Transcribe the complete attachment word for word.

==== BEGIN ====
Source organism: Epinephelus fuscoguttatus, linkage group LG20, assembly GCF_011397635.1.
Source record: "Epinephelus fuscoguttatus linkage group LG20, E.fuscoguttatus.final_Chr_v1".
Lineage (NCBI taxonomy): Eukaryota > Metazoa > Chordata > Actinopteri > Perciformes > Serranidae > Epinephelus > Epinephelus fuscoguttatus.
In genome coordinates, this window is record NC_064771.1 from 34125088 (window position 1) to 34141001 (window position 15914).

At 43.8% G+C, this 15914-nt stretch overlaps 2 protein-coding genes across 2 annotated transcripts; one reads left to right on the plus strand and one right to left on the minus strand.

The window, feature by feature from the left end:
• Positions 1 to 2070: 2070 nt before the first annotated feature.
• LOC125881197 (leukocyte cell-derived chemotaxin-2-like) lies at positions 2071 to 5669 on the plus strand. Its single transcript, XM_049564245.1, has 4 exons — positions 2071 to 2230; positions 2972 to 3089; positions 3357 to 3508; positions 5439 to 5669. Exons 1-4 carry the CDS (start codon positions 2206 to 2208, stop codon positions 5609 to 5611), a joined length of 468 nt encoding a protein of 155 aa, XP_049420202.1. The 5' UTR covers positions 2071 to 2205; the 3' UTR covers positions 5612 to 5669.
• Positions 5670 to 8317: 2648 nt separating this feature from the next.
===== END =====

Source organism: Epinephelus fuscoguttatus, linkage group LG20, assembly GCF_011397635.1.
Source record: "Epinephelus fuscoguttatus linkage group LG20, E.fuscoguttatus.final_Chr_v1".
Lineage (NCBI taxonomy): Eukaryota > Metazoa > Chordata > Actinopteri > Perciformes > Serranidae > Epinephelus > Epinephelus fuscoguttatus.
In genome coordinates, this window is record NC_064771.1 from 34125088 (window position 1) to 34141001 (window position 15914).

At 43.8% G+C, this 15914-nt stretch overlaps 2 protein-coding genes across 2 annotated transcripts; one reads left to right on the plus strand and one right to left on the minus strand.

The window, feature by feature from the left end:
• Positions 1 to 2070: 2070 nt before the first annotated feature.
• LOC125881197 (leukocyte cell-derived chemotaxin-2-like) lies at positions 2071 to 5669 on the plus strand. Its single transcript, XM_049564245.1, has 4 exons — positions 2071 to 2230; positions 2972 to 3089; positions 3357 to 3508; positions 5439 to 5669. Exons 1-4 carry the CDS (start codon positions 2206 to 2208, stop codon positions 5609 to 5611), a joined length of 468 nt encoding a protein of 155 aa, XP_049420202.1. The 5' UTR covers positions 2071 to 2205; the 3' UTR covers positions 5612 to 5669.
• Positions 5670 to 8317: 2648 nt separating this feature from the next.